An interview with Nneka Parsanlal and Joshua Seemungal, frontline journalists covering COVID-19 developments in Trinidad and Tobago
For any journalist around the world, it does not get bigger than this. Covering COVID-19 will consume your entire being and exhaust your senses (if you allow it to). But as Winston Churchill once said,
“Never waste a good crisis."
This is it. You either drown in the vast ocean of information overload, or you swim sensibly against the currents and make it ashore. You'll be spent, but more in tune with the sea's movement.
As a Corporate Communications professional, I have to constantly filter information before posting on social media channels. With an overly anxious population that seldom panders to fake news, one has to be vigilant about what to divulge and how much of it. People are emotionally volatile. They will over-analyse your words and even run away with careless conclusions. Now slap on the responsibilities of covering daily press conferences with key Government Ministers, the Chief Medical Officer and the Prime Minister. Writing articles for immediate dissemination. Tweeting snippets of information every 15 minutes.
You now have a journalist.
And these are just the tangible things we see.
Journalists must live, breathe and consume information 24 hours a day. This is a health crisis new to the world, and every passing minute brings new insights. They must scan 1.3 million minds daily, pluck our biggest concerns, and ask all the right questions in a tense, 90-minute virtual conference. They must also keep up with the ever-evolving international developments. Journalists play a critical part in managing our country's response to COVID-19. They must condense this humanitarian crisis into digestible bits for the population, cognizant of our varying degrees of literacy. It's like feeding a toddler solid foods for the first time. Too much too quickly, and they'll choke.
They are scared too. They are emotional beings, too. But they fiercely guard their pledge to remain objective, balanced, and sharp, especially during a General Election year in Trinidad and Tobago.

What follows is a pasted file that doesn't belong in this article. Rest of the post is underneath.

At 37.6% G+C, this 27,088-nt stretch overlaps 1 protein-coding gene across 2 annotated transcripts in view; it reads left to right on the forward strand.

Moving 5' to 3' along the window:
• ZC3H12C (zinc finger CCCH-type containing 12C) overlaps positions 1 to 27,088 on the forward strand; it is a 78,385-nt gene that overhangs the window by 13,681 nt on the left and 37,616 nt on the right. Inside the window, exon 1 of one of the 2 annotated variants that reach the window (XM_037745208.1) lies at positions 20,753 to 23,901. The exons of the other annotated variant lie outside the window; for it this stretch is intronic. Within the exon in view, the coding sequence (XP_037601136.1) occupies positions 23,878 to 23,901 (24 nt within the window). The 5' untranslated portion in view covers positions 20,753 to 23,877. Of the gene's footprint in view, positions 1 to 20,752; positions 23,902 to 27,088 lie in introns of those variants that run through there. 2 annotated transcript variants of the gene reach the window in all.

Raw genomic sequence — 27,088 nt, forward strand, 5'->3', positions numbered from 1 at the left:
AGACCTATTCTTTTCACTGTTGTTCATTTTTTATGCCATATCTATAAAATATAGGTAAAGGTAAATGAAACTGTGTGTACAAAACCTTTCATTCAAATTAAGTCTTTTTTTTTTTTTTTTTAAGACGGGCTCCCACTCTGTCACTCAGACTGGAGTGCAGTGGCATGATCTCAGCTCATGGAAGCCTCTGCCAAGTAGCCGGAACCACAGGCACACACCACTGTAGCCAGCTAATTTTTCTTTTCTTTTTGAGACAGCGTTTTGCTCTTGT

Nneka Parsanlal and Joshua Seemungal are two journalists on the frontline. They chase after every COVID-19 development, and with the fluid nature of this pandemic, deadlines are extremely tight. There is little room for error or exhaustion. Nevertheless, they both promptly responded to my questions; a testament to their journalistic standards.
The new routine
With a 10am press conference almost daily, there's much preparation to be done. Nneka is up at odd hours, getting a sense of what the day will entail and trying to compartmentalize her own anxieties. "What we do daily is not redundant. The situation is fluid and we must adapt swiftly." Joshua also reviews the specific issues affecting T&T at that given point in time. He reads stories from all major media houses, and starts formulating his questions, accounting for the concerns expressed through conversations with the public.
It's 9:30 am, and the soundcheck begins for all journalists. The key players make their way to the head table. And then it all starts.
The Chief Medical Officer, Minister of Health, Minister of Communications, Minister of National Security, and depending on the nature of the day's briefing, the Prime Minister, all announce the latest COVID-19 developments. No new cases. Announcing a new death. Change in public health regulations. Reduced hours for businesses. Number of ventilators available in the country. Beds to accommodate patients. Reopening the borders. Stranded citizens dotted across the world clamouring to come back home.